Okra Southern Peas Swiss Chard

Veggies You Can Still Grow from Starter Plants

There are a wide variety of eggplants you can grow in your summer garden.

Even though not many standard veggies will grow from seed this month, there are still plenty of opportunites to start a summer garden with starter plants from your local garden center or big box store. I have a Ichiban eggplant I planted last week in a container, and already have a frut on it.

Veggies you can grow from starter plants are:

Peppers Cherry Tomatoes Eggplants

I suggest planting sweet peppers in a spot shaded from the afternoon sun, or you're likely to get sunburned fruit. Many hot peppers are also ornamental, so mix them in and amongst your ornamental plants.

I especially love cherry tomatoes, but with so little space, I only have two varieties growing; SuperSweet 100 and Everglades. Despite being a native tomato, Everglades fades pretty quickly once the temperatures get too high, so I always have a few clones going.

Cloning Tomatoes

Speaking of clones, this is an excellent time to start clones of your regular tomatoes for planting in the fall. Simply snip or snap out suckers (shoots that come out from above a leaf) about 6 inches tall, stick them in a jar of water indoors, or bury them deeply in a pot in a shady space outdoors, and you will have all the tomatoes you need for fall planting. I already have my Cherokee Purple clones stuck and growing.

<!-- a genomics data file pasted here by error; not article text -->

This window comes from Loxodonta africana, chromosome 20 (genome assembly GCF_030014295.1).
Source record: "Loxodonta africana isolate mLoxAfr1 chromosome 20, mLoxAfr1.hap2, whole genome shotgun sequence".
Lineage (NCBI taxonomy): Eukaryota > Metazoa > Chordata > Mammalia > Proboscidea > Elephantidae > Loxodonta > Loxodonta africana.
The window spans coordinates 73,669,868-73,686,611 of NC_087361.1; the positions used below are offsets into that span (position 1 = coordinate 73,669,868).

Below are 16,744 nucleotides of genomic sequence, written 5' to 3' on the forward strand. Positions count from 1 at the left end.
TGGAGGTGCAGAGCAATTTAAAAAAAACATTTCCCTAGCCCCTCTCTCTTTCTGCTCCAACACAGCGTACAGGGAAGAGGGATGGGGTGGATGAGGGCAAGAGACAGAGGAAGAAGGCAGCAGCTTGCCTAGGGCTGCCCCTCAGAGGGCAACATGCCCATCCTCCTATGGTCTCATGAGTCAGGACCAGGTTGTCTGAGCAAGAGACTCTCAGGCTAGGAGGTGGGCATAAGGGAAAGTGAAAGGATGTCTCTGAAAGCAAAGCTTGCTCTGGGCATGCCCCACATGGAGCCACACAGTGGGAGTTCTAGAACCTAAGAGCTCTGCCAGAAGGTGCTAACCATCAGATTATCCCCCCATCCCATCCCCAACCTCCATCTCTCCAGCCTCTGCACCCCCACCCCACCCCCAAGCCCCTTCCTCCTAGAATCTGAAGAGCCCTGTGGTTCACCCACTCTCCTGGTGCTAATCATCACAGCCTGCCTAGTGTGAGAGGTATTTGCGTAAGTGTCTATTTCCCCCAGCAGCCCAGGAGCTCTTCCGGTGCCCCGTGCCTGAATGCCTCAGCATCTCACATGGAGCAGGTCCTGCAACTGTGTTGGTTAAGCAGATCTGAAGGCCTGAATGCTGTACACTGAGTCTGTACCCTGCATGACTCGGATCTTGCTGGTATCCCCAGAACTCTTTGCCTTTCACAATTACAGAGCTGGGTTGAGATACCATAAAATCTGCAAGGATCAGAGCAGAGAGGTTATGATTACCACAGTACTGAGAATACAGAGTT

Annuals to plant in May in North Florida

Salvias and Sages are some of the best flowering plants for your summer garden.
There are not a lot of annuals that can take the summer heat, and this late, it is better to use starter plants. Fortunately for gardeners wanting lots of color in their summer gardens, salvias and sages are plants that come in a myriad of colors, sizes and shapes, and it loves our hot summers.

Salvia Angelonia Wax Begonia Ornamental Peppers

Bulbs to plant in May in North Florida:

This is the month to plant daylilies. These plants have come a long way since the days when they grew wild in ditches along the roadways (thus the name "ditch lily"). Did you know that the species plants, the original ditch lilies, are edible? Yes, every part of the plant is edible; buds, leaves, and roots. The hybrids are also edible, but most don't taste too good; trust me, I've tried.

There are a wide variety of tropical and non-traditional vegetables that also love our hot, humid summer, so subscribe to the blog to find out more about those in future posts.